Validity of the RAI-MDS for ascertaining diabetes and comorbid conditions in long-term care facility residents
- Equal contributors
1 University of Manitoba, Winnipeg, MB, Canada
2 University of Saskatchewan, Saskatoon, SK, Canada
3 Health Quality Council, Saskatoon, SK, Canada
4 Medical Faculty Mannheim, Heidelberg University, Heidelberg, Germany
BMC Health Services Research 2014, 14:17 doi:10.1186/1472-6963-14-17Published: 15 January 2014
This study assessed the validity of the Resident Assessment Instrument Minimum Data Set (RAI-MDS) Version 2.0 for diagnoses of diabetes and comorbid conditions in residents of long-term care facilities (LTCFs).
Hospital inpatient, outpatient physician billing, RAI-MDS, and population registry data for 1997 to 2011 from Saskatchewan, Canada were used to ascertain cases of diabetes and 12 comorbid conditions. Prevalence estimates were calculated for both RAI-MDS and administrative health data. Sensitivity, specificity, and positive and negative predictive values (PPV and NPV) were calculated using population-based administrative health data as the validation data source. Cohen’s κ was used to estimate agreement between the two data sources.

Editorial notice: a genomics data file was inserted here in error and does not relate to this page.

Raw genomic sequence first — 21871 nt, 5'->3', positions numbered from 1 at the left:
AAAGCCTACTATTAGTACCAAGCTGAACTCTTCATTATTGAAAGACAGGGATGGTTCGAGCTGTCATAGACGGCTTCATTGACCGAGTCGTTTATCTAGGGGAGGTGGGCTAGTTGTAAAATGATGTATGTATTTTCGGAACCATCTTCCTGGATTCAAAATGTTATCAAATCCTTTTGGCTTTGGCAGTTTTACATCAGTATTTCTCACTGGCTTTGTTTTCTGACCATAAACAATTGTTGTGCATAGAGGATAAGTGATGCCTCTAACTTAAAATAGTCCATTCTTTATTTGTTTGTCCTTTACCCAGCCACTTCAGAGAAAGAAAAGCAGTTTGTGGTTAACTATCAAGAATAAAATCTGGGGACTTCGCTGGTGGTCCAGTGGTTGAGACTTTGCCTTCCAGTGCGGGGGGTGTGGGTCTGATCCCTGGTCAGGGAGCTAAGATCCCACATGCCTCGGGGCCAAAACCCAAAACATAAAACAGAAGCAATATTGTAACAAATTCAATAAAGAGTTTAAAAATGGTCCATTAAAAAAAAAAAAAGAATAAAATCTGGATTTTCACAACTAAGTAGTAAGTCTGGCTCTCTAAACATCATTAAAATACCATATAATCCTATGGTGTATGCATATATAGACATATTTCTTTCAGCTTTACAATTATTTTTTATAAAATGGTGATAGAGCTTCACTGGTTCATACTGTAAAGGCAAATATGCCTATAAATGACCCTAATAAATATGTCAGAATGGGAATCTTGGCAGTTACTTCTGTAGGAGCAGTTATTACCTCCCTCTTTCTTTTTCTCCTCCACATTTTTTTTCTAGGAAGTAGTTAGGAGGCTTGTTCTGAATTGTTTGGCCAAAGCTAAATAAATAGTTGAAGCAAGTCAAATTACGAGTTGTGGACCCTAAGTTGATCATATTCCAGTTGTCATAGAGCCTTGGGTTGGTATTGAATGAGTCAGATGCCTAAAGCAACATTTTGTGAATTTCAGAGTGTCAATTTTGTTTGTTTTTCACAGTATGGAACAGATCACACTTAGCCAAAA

23,217 LTCF residents were in the diabetes case ascertainment cohort. Diabetes prevalence was 25.3% in administrative health data and 21.9% in RAI-MDS data. Overall sensitivity of a RAI-MDS diabetes diagnoses was 0.79 (95% CI: 0.79, 0.80) and the PPV was 0.92 (95% CI: 0.91, 0.92), when compared to administrative health data. Sensitivity of the RAI-MDS for ascertaining comorbid conditions ranged from 0.21 for osteoporosis to 0.92 for multiple sclerosis; specificity was high for most conditions.
RAI-MDS clinical assessment data are sensitive to ascertain diabetes cases in LTCF populations when compared to administrative health data. For many comorbid conditions, RAI-MDS data have low validity when compared to administrative data. Risk-adjustment measures based on these comorbidities might not produce consistent results for RAI-MDS and administrative health data, which could affect the conclusions of studies about health outcomes and quality of care across facilities.